When I was very young, my family introduced me to art, theater, and books. These introducted me to many worlds — worlds I wanted to know more about. At about age eight, I decided to become either a ballerina or a stage actress — a very, very dramatic actress. Not such good idea, my family thought, but they went along my dreams anyway. I went to ballet class three times a week and to the Saturday matinees of Broadway shows that tried out in my hometown, Philadelphia.
As an adult, I fell in love with children's publishing. And it has been my home ever since.
Many of my books for young people are photo essays. The text is from the point of view of the people I interview. It's their thoughts, not mine; their opinions, not mine. I transcribe their words and shape them into a book.
After a few years I began exploring tough subjects for young adults. These books are edgy, and deal with very difficult subjects. They include the first YA book about AIDS, the first book about suicide where families allow their names and photographs to be used, a first-person account of prejudice, and teen pregnancy, human rights, child slavery, and the criminal justice system. But I did manage to sneak in one delicious dance book called REACHING FOR DREAMS.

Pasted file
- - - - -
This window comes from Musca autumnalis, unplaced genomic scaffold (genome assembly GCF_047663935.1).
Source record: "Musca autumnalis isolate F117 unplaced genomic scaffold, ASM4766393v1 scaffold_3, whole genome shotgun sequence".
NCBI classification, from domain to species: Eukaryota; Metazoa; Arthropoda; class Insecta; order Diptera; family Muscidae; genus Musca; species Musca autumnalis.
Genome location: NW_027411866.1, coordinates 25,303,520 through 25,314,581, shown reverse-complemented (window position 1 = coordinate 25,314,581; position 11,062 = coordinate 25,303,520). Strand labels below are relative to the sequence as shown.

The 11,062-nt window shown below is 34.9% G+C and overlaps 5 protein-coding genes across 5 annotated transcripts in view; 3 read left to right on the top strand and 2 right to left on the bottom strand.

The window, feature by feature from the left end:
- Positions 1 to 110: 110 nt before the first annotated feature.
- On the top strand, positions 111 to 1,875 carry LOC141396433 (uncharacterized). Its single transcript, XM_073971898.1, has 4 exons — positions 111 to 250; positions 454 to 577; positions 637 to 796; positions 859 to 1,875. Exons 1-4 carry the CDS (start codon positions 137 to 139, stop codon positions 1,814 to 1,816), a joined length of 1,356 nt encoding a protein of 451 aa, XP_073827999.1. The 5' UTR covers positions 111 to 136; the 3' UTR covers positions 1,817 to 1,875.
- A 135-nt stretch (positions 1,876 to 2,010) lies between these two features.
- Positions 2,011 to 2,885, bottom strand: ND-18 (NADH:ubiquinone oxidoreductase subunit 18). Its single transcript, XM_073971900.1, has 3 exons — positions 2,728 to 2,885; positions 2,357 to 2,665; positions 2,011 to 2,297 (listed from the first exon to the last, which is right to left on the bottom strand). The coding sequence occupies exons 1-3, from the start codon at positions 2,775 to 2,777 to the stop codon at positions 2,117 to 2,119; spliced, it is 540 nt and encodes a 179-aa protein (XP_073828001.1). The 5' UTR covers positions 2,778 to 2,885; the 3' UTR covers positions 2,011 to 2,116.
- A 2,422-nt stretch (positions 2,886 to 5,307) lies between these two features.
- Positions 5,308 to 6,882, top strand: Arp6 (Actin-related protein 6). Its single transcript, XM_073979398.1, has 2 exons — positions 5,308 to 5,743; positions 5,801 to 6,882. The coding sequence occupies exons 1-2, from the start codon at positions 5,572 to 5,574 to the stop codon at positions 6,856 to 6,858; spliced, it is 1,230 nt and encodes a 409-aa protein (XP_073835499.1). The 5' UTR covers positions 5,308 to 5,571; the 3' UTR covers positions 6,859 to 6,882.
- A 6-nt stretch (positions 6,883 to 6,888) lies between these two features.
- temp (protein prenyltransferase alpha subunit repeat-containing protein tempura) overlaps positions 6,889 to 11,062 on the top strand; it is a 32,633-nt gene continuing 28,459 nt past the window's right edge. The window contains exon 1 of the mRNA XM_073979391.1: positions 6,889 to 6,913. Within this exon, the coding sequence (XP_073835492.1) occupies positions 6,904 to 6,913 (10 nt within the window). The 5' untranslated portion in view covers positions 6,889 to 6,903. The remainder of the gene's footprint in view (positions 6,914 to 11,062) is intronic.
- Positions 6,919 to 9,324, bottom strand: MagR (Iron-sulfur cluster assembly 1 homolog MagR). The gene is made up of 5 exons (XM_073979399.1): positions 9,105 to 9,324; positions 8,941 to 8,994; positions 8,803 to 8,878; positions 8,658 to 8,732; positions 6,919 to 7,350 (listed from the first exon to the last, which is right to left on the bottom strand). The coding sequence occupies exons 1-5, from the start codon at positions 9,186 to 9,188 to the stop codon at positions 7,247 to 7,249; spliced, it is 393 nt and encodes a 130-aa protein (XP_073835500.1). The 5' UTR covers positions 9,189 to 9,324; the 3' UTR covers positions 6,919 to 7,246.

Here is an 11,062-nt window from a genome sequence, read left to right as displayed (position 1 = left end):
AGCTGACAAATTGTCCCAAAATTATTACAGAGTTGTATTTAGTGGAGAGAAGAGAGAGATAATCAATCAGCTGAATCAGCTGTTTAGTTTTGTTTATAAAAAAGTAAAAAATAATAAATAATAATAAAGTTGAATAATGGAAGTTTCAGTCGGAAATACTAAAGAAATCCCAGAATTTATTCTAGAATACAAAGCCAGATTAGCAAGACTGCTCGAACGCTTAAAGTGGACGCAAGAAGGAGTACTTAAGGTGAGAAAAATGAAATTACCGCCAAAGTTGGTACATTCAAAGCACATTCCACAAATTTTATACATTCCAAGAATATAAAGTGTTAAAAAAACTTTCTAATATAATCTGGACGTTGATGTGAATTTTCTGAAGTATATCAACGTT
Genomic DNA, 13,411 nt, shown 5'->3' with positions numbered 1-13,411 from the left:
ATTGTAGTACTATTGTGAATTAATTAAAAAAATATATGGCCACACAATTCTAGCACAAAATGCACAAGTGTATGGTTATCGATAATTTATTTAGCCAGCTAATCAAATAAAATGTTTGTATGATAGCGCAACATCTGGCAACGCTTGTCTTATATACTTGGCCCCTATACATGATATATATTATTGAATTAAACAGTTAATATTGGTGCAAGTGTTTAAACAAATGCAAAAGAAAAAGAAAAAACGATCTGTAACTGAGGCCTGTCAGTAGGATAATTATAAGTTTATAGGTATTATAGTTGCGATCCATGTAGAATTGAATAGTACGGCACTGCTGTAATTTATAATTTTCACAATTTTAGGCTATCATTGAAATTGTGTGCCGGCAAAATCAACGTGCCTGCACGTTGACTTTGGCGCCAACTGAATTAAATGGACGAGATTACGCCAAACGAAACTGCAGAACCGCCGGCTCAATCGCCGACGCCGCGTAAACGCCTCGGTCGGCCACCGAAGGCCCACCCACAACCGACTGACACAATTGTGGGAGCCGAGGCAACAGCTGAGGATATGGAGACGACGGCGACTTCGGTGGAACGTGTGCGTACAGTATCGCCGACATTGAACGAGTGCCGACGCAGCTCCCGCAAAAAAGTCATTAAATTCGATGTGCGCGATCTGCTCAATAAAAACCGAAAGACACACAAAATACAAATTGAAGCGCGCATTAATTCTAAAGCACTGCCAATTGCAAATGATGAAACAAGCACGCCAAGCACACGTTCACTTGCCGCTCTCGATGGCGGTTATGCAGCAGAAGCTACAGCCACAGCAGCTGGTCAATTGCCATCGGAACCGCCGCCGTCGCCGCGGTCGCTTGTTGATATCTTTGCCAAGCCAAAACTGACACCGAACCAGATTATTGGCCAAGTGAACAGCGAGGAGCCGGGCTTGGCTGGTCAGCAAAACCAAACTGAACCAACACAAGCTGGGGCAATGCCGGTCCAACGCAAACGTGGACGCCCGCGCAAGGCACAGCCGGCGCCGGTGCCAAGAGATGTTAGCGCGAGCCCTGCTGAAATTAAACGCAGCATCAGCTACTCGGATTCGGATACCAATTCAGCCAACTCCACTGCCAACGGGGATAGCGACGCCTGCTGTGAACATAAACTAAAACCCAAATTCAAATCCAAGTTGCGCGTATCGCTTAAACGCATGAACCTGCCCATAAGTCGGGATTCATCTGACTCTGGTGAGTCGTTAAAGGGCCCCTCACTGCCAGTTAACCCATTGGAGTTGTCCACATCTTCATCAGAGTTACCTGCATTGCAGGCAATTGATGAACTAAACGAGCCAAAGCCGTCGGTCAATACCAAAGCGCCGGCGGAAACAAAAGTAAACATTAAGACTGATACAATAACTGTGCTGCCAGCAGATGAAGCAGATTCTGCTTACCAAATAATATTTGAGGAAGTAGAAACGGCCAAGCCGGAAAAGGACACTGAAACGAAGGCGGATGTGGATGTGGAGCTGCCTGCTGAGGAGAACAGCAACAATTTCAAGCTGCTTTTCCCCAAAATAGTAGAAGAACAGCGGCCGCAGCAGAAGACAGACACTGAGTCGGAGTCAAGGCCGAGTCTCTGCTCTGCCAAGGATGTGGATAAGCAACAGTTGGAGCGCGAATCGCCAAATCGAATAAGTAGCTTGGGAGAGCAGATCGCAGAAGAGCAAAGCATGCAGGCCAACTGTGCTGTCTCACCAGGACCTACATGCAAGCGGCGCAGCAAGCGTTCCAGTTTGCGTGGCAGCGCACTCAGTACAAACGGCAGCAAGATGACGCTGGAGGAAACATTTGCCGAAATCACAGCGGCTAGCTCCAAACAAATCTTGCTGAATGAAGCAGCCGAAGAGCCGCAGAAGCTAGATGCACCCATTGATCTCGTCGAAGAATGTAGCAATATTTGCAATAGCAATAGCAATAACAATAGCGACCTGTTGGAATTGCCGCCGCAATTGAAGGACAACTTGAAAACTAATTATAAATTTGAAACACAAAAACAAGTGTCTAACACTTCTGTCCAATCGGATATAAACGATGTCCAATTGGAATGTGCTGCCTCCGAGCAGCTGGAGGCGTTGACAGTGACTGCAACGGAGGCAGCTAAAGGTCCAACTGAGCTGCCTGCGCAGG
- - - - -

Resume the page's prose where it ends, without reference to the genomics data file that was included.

These books, for middle grades and young adults, go behind the scenes, behind the headlines and simplistic sound bites. They describe how real people respond to or are affected by a law or a societal condition.
The modus operandi is a book version of cinema verite; that is, choose a subject, find a situation that depicts that subject, watch it unfold, and let the people concerned tell the story.
The people lead the book. I have no idea how the book will play out until all the material is collected — and sometimes not even then.
My earlier pictures were very realistic — I never cropped a photograph and used whatever light available. But my approach my photographs changed. While working on SPEAKING OUT: TEENAGERS TAKE ON RACE, SEX, AND IDENTITY, some of the students who participated in the book helped me decide how they should be photographed. "Arty," they said, "we want to be very, very arty." The teens suggested a cross between Richard Avedon and Robert Mapplethorp. [Not bad company.] Since every individual is indeed a work of art, it was appropriate to give this approach a try!
We made a studio in an empty classroom. We set powerful strobes [lights] around a white seamless background. The students made appointments for their portrait shoot. Afterwards, they helped me choose the photograph that best represented themselves.